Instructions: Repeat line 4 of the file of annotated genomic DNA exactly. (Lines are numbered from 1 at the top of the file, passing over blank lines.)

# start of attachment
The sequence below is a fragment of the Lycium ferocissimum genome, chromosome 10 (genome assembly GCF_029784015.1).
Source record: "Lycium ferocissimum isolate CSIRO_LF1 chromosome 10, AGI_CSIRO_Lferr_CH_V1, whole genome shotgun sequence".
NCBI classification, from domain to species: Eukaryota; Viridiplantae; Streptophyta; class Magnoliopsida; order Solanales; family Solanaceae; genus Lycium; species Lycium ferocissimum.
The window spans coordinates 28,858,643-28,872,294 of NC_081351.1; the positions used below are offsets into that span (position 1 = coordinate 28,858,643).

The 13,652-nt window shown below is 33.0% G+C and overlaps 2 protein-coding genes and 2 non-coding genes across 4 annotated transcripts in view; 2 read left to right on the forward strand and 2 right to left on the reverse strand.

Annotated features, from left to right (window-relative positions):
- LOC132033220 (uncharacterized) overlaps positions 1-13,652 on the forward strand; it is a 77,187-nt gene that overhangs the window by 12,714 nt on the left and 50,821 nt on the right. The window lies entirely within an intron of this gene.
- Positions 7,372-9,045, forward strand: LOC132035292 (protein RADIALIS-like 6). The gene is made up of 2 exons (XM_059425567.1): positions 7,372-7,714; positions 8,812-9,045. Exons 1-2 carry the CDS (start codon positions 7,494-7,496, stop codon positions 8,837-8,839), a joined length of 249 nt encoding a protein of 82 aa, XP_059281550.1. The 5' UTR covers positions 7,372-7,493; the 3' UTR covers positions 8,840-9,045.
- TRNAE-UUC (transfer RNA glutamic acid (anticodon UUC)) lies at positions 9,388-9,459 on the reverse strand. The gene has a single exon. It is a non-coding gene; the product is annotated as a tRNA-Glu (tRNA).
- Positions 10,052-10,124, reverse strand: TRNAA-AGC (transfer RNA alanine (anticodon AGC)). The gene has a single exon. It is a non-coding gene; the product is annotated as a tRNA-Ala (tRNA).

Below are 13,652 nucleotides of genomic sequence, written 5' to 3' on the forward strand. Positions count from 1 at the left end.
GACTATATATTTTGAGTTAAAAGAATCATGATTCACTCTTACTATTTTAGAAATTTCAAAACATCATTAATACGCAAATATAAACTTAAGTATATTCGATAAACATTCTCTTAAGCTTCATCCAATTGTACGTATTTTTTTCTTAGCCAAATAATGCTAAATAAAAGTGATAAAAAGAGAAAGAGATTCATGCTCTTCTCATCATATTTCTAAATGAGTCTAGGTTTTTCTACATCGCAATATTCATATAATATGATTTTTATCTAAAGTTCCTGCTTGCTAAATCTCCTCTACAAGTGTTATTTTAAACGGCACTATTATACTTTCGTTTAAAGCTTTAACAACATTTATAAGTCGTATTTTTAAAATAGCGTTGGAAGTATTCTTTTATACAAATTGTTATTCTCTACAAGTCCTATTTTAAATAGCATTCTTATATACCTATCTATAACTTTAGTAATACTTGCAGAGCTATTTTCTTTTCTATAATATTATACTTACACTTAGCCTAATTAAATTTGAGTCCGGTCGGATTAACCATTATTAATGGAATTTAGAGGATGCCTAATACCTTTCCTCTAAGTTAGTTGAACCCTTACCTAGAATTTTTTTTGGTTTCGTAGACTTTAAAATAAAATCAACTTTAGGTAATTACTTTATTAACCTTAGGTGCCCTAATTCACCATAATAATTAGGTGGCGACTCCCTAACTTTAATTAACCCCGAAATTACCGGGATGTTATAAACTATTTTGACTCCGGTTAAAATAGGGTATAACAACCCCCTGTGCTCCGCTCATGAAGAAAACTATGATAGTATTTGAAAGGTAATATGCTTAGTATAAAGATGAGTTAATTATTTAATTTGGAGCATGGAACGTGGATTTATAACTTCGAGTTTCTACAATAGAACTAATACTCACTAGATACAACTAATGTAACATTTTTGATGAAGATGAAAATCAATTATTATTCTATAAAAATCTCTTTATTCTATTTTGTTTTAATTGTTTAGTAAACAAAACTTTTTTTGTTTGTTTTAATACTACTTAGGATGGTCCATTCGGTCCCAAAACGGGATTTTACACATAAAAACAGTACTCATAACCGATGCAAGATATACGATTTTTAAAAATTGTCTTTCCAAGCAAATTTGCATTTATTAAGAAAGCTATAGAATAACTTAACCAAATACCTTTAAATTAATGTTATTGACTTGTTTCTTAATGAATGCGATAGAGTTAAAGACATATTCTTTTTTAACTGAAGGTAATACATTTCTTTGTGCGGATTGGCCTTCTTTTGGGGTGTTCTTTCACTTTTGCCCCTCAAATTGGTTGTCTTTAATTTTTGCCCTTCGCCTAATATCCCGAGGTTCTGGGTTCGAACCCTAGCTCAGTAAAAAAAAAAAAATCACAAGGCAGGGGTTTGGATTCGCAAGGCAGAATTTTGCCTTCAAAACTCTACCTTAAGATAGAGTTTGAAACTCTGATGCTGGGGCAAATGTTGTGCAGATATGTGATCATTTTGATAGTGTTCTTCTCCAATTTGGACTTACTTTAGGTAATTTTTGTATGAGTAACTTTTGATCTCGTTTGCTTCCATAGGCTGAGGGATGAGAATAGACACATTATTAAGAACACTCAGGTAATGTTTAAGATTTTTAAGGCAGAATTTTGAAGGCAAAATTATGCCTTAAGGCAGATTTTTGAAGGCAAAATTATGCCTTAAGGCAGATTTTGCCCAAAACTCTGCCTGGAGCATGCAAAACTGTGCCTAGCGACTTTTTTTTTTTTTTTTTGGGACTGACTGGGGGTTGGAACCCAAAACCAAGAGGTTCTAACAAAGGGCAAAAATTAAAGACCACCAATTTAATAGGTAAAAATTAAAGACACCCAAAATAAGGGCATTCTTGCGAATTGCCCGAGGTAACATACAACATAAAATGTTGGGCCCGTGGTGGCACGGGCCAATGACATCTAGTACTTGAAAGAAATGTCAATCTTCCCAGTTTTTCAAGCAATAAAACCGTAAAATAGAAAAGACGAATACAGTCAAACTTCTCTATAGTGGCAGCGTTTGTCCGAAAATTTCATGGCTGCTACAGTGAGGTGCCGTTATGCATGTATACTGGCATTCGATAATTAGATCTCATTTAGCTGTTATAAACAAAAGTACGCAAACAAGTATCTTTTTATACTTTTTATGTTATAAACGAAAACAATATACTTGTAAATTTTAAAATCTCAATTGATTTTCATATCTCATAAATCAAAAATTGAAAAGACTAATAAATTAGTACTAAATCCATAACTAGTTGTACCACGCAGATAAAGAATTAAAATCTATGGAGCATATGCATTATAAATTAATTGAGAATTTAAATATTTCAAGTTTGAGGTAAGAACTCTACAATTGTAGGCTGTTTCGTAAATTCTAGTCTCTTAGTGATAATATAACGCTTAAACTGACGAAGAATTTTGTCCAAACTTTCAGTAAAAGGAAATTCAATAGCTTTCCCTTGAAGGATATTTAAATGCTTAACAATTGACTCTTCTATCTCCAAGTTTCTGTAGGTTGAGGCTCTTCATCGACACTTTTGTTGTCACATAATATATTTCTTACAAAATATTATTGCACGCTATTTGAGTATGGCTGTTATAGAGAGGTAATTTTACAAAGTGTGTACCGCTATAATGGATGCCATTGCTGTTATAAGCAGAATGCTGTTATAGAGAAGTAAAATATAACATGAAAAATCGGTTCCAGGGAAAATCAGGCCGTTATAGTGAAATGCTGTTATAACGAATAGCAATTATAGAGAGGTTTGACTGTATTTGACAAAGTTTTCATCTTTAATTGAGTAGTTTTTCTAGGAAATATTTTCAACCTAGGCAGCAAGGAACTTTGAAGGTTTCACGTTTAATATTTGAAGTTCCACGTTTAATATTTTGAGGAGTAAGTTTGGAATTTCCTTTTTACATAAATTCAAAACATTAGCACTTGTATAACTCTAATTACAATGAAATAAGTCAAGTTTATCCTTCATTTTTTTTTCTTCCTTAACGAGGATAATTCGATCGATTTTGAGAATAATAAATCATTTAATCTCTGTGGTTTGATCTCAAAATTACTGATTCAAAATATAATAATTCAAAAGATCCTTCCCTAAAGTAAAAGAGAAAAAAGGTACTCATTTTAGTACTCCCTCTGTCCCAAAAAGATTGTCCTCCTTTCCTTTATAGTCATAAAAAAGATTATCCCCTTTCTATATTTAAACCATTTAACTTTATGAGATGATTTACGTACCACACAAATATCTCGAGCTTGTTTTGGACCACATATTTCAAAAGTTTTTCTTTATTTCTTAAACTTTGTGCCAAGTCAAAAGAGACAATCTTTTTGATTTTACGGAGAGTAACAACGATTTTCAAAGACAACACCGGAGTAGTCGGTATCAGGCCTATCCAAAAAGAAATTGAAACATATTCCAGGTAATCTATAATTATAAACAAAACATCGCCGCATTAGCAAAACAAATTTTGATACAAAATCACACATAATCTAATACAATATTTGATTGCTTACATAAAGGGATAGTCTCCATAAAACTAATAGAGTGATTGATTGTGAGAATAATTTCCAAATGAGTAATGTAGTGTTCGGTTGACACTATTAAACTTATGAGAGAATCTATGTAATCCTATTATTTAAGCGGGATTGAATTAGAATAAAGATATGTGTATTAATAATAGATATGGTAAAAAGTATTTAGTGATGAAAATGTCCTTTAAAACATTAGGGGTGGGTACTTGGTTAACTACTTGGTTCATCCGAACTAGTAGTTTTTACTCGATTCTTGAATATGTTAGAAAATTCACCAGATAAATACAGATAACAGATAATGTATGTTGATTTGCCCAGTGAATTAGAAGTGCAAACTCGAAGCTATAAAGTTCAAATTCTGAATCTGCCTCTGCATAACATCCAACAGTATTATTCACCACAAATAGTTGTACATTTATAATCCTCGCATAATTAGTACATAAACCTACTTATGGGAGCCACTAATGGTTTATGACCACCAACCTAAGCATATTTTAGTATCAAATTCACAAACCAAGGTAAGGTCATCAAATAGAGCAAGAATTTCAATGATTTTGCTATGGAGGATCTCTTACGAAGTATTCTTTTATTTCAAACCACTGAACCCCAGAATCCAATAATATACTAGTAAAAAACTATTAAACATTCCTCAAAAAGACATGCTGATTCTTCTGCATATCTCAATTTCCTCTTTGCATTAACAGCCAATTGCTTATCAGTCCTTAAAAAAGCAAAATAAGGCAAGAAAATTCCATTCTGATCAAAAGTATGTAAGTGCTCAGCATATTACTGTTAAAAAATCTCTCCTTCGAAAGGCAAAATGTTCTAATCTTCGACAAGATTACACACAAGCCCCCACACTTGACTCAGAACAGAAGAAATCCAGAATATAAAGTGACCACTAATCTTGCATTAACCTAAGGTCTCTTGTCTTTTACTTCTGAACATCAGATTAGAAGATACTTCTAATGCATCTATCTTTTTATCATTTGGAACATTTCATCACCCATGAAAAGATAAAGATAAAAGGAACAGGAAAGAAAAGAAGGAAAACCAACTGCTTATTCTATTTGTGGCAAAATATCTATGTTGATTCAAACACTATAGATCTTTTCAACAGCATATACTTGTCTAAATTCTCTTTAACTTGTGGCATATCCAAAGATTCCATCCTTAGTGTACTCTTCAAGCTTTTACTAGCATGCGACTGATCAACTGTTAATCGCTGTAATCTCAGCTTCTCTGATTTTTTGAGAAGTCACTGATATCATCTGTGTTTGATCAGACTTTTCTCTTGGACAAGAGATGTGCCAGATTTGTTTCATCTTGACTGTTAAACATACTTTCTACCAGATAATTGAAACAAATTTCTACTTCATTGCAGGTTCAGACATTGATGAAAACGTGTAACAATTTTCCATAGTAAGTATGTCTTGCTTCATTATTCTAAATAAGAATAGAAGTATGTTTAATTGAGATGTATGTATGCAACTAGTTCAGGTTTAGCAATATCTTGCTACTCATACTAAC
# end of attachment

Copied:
The window spans coordinates 28,858,643-28,872,294 of NC_081351.1; the positions used below are offsets into that span (position 1 = coordinate 28,858,643).